Early indications that this year's en primeur campaign would be a quick one were seemingly confirmed this morning when first-growth Château Lafite Rothschild released its 2019 futures.
The real drivers of the market are the first-growths. Châteaus Margaux, Mouton-Rothschild, Lafite Rothschild and Haut-Brion typically "set" the market (Latour does not offer its newest vintage during en primeur).
Lafite's owners released its wine at €396 per bottle, ex-négociant, down 15.7 percent on the 2018 release price of €470, which translates to a U.S. retail offering of just under $540 per bottle, or $6,480 a case. That's 16 percent lower than the 2018's release price of $642 and 41 percent lower than the current 2016 vintage, which retails for an average of $892 per bottle at top U.S. stores. It's in line with current prices for the 2015 vintage and slightly above the 2014 and '13 vintages. Compared to other vintages on the market, the price makes sense, but whether or not American consumers will bite remains to be seen.
Also releasing today was Valandraud, Jean-Luc Thunevin's flagship St.-Emilion wine. It was released at €90, ex-négoce, and is appearing in U.S. retail offerings for $121 per bottle, 32 percent lower than the 2018.
With a handful of prominent châteaus, including a first-growth, reducing prices between 15 percent to 40 percent, expect the pace of offerings to accelerate.
June 3: Cos Offers a Lower Discount
Today's release of Cos-d'Estournel futures, right on the heels of Palmer's release yesterday, seems to indicate the en primeur campaign may move with some alacrity. Cos released at €110 per bottle, ex-négociant, down 23.6 percent from the 2018 futures price of €144. After moving through the distribution system, that translates to a $150 price at U.S. retail, a 23 percent drop from the 2018. While a notable drop, Pontet-Canet and Palmer opened the campaigns with price reductions of more than a third each.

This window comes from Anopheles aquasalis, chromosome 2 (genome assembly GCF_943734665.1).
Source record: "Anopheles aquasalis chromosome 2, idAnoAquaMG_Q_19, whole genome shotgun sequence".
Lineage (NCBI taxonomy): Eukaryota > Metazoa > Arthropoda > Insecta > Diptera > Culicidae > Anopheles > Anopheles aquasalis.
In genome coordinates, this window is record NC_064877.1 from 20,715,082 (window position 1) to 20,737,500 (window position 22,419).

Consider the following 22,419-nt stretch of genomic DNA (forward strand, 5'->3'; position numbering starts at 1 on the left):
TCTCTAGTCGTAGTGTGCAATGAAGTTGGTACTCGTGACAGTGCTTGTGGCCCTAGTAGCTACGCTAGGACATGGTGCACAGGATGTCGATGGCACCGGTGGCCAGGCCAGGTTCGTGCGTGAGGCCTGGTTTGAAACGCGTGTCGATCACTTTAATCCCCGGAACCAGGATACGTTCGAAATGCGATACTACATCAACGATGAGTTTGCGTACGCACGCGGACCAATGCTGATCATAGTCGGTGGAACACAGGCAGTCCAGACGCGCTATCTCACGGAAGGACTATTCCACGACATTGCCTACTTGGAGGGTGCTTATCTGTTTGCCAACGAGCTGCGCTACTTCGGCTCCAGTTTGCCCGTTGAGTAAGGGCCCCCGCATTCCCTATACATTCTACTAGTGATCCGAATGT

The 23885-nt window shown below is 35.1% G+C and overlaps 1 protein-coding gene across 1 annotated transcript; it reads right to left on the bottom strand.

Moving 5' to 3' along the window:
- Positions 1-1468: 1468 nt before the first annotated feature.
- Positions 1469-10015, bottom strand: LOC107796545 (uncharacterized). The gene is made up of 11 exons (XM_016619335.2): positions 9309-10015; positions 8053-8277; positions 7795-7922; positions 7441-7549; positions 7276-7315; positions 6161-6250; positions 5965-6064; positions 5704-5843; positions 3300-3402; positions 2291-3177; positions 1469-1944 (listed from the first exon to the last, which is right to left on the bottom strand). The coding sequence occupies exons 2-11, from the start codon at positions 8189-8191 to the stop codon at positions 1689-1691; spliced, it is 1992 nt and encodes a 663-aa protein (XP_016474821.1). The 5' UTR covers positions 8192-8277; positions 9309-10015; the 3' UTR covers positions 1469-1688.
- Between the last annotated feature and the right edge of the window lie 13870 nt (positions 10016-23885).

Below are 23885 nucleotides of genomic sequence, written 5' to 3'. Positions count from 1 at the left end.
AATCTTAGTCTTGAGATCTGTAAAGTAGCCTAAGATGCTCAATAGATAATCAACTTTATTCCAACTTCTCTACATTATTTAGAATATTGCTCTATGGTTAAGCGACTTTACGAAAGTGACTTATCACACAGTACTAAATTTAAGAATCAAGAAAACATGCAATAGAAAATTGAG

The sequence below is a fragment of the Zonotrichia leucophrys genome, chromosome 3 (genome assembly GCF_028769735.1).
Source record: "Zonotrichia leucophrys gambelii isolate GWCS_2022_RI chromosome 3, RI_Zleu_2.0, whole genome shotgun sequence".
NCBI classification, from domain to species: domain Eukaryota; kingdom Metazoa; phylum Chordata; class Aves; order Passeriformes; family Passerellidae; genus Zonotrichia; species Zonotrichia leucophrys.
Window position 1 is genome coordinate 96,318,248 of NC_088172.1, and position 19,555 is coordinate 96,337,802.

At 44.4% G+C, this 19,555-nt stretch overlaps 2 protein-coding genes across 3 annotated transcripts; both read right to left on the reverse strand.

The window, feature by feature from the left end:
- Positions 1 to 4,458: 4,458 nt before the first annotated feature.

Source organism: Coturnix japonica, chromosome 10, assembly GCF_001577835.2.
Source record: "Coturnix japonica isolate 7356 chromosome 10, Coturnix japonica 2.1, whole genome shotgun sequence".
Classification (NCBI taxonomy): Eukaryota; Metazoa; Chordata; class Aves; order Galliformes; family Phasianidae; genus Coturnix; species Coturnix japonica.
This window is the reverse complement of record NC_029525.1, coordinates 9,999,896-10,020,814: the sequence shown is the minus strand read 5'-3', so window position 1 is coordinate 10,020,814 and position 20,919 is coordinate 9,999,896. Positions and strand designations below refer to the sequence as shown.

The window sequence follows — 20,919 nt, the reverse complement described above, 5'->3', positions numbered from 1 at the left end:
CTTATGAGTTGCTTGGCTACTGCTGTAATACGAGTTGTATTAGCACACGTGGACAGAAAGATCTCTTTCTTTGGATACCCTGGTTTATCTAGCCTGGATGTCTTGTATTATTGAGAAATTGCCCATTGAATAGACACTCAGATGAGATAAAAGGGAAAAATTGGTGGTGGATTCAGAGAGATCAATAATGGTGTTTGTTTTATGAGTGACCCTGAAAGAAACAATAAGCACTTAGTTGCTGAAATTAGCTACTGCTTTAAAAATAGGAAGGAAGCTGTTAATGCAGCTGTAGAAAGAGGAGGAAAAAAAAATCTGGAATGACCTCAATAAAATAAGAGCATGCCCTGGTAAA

Cos-d'Estournel's owners also announced that one euro from each bottle sold would be donated to the Union des Métiers et des Industries de l'Hôtellerie, an organization dedicated to supporting independent professionals working in restaurants, bars and cafés, a major segment of the wine sales market whose closings have crippled France's economy.
The other winery of note to release today was Château Malescot-St.-Exupéry in Margaux, which priced its 2019 futures at €30 per bottle, ex-négociant, down 26 percent on the 2018 price. It's selling at leading retailers at a price of $42, also 26 percent lower than the 2018s.
The only thing certain about this year's campaign is that Bordeaux is in uncharted waters. The U.S. market is reeling from the coronavirus pandemic, 25 percent tariffs remain in place for most French wines, and American consumer interest in 2019 Bordeaux seems nonexistent. The tariffs in particular add a complication—consumers won't pay them on futures now, but could end up paying them in two years when the wine is delivered if the trade spat hasn't been resolved.
June 2: Palmer Packs a Punch
Bordeaux's 2019 futures campaign forged ahead today with the release of Margaux third-growth Château Palmer at €161 per bottle, ex-négociant, down 33 percent on the 2018's opening price of €240. After markups along the distribution chain, the estate's grand vin will be offered at leading U.S. retailers for around $217 per bottle, a 36 percent drop from its initial 2018 futures price. That's also just slightly over half the current retail price of $413 for the 2015.